These cats thrive from having an abundance of toys and interactive playthings in the home, and you may wish to make them a catio or at least place a cat tree near the window. As with curious cats, you should not let them to roam freely outside.

You should also take note if your normally gregarious cat has become suddenly more reclusive. This may be a natural aspect of your cat’s age, but it may also indicate that he or she is in discomfort or unwell.


Dominant felines do not get along with other felines. They may fight or bully more subordinate cats, and having a dominant cat is an excellent method to assure that you have at least one or more fearful cats.

You shouldn’t allow a dominating cat go outside, since it will likely fight with other cats in the area. This greatly raises the probability that they may sustain a severe injury or get a disease such as feline AIDS.

Additionally, dominant cats may attempt to dominate other animals, such as dogs. This might result in your dog being as fearful as your other cats, or the dog stopping the bullying immediately (perhaps fatally). In any case, it is preferable not to let your dominating cat to mingle with other animals.

You may be able to moderate a cat’s dominance by training, socializing, or medical intervention (such as administering anti-anxiety medication or spaying or neutering), but you may not be able to do anything about it. In this instance, your best option is to ensure that they are the only cat in the house or to always keep them segregated from other animals.


Cats that are spontaneous are impetuous and chaotic. They may be snuggling on your lap one moment and rushing around your flat at high speed the next, apparently without rhyme or reason.

The behavior of these cats resembles that of timid cats, however it may be less anxious than that of their counterparts. Nonetheless, you should attempt to determine the cause of the impulsive conduct, since it may cease if the triggers are identified and removed.


As the reverse of dominance, friendliness in cats suggests a readiness to welcome humans and other animals into its area. They may accept other kittens (or even dogs!) as playmates, and they are likely to be the first to meet visitors as they enter the home.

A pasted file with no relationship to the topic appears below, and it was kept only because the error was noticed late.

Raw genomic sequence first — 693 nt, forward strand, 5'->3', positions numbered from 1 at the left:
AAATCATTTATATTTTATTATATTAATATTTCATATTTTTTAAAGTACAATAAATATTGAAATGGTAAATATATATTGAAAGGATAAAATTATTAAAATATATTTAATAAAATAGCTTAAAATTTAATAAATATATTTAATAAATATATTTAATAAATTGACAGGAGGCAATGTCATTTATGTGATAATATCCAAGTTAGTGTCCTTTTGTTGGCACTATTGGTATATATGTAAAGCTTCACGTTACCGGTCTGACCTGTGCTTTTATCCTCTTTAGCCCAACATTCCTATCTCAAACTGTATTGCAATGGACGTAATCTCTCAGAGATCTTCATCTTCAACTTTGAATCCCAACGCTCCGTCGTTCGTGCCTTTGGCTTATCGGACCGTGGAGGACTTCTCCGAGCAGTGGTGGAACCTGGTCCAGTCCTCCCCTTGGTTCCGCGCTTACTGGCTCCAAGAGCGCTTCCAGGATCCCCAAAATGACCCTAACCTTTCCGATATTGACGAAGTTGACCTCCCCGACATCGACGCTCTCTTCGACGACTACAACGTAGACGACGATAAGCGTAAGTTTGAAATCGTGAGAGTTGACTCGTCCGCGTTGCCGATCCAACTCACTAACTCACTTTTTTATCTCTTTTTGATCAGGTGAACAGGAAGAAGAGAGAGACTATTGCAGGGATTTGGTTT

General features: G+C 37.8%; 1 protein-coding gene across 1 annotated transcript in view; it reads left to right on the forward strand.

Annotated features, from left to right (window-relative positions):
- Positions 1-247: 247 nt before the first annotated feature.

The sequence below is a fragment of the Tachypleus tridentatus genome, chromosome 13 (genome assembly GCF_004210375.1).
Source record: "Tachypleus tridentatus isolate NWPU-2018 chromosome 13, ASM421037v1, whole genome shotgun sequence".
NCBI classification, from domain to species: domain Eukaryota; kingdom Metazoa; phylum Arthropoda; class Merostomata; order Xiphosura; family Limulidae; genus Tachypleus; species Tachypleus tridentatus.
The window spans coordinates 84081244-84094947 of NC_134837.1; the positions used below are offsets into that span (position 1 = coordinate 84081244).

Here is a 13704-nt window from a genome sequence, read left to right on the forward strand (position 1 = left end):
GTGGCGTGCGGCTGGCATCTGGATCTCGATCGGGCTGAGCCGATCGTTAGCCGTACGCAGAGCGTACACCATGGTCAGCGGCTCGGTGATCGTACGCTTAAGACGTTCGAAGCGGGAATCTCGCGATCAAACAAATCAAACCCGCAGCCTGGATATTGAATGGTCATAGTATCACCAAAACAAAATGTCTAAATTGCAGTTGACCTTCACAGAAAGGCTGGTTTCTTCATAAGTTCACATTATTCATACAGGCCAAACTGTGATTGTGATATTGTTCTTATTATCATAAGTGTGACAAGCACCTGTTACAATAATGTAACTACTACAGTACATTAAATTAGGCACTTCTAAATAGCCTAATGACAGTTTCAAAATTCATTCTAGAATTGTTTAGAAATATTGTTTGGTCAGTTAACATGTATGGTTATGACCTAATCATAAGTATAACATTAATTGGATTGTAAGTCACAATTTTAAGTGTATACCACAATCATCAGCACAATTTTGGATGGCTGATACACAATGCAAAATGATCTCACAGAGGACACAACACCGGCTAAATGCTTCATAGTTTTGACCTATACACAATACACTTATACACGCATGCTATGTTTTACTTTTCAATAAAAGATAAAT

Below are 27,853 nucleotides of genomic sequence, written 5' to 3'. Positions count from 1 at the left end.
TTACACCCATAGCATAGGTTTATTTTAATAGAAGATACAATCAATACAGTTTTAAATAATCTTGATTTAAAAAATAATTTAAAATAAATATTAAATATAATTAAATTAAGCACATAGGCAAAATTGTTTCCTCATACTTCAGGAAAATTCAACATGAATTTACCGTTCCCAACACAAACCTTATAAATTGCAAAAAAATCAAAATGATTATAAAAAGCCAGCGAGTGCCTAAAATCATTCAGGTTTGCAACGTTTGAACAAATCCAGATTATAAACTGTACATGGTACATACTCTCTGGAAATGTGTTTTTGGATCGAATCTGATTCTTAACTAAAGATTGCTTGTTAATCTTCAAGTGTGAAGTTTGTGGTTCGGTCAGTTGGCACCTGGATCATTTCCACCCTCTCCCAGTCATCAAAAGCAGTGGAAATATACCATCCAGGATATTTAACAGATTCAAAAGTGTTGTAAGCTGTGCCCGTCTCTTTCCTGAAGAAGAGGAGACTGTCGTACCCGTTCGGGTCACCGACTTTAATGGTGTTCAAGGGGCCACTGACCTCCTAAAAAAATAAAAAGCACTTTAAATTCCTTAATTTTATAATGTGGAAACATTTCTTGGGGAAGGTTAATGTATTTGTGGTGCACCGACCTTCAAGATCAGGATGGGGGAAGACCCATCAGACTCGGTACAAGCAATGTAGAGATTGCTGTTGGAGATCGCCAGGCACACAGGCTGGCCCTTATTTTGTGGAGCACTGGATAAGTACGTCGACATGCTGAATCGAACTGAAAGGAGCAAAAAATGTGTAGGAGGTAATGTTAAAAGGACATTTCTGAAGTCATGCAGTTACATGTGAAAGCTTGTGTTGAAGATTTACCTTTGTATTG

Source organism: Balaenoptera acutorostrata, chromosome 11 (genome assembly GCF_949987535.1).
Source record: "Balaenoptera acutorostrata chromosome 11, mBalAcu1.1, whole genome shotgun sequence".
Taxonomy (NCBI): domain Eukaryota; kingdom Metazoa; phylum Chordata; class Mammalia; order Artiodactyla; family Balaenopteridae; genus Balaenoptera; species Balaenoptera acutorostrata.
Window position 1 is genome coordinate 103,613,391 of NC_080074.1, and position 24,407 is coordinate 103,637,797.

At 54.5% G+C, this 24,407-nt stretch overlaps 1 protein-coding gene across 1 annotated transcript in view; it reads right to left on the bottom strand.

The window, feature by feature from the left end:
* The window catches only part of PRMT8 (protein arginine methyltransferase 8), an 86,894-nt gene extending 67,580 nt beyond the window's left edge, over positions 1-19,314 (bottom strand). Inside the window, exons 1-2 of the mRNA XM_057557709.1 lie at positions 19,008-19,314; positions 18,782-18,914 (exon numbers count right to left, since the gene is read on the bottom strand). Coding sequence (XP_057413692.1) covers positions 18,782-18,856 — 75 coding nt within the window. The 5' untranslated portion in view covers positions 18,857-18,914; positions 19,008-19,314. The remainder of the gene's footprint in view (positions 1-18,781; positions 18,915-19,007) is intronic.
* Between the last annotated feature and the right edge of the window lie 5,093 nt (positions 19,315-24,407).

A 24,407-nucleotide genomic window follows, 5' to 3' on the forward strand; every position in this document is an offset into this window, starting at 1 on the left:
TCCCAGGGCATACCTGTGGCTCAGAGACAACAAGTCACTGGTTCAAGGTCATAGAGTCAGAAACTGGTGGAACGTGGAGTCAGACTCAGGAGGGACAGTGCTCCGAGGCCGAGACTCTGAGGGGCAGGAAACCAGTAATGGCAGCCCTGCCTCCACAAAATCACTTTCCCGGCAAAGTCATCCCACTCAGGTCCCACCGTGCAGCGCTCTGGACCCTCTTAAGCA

While some cats’ friendliness may be natural, in most cases it is the consequence of good socialization. The more time your cat spends with other people and animals, particularly as a small kitten, the more probable it is that it will view them as friends rather than as dangers.

As with curious cats, though, friendliness is not necessarily a positive trait, particularly if the cat is allowed outside. A cat that is sociable may be less likely to recognize some creatures as hazards before it is too late.

What Does It Matter What Type of Personality Your Cat Has?

In other aspects, the personality type of a cat may be only a piece of knowledge – a method to learn more about your cat and feel closer to it.

However, some personality types can significantly impact the quality of life of your cat. A fearful cat is generally not comfortable or content in their environment, so whatever you can do to minimize their fearfulness will enhance their quality of life.

Similarly, if you are considering adopting a new kitten, it would be beneficial to know which of your current cats are dominant. If so, it might be prudent to wait until those cats have gone on before adding to your group.

Additionally, it is essential to understand your cat’s baseline nature so that you can detect any changes. As with people, rapid and significant personality changes in cats are typically indicative of a problem. This may indicate that the cat is ill or that something in their environment is upsetting them. In any case, it is essential to determine the reason as quickly as possible.

What Type of Personality Does Your Cat Have?

Despite the fact that your cat may not fit neatly into any of the personality qualities or kinds described in “5 Types of Cat Personalities: Which Cat Is Yours?” on BestForPets (bestforpets.org), it is likely that at least one of them adequately describes your pet. We hope this infomation helps you better understand your cat.

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Dr. Deborah Fletcher

Deborah R. Fletcher, DVM, is a skilled veterinarian with more than 15 years of experience dealing with companion and exotic animals. She has experience caring for a variety of animals, including household cats and dogs, reptiles, birds of prey, and even primates. Dr. Fletcher is a valuable part of the BestForPets team, where she contributes to their aim of providing pets and their owners with the finest possible treatment and services.

Veterinarian (DVM) Dr. Deborah Fletcher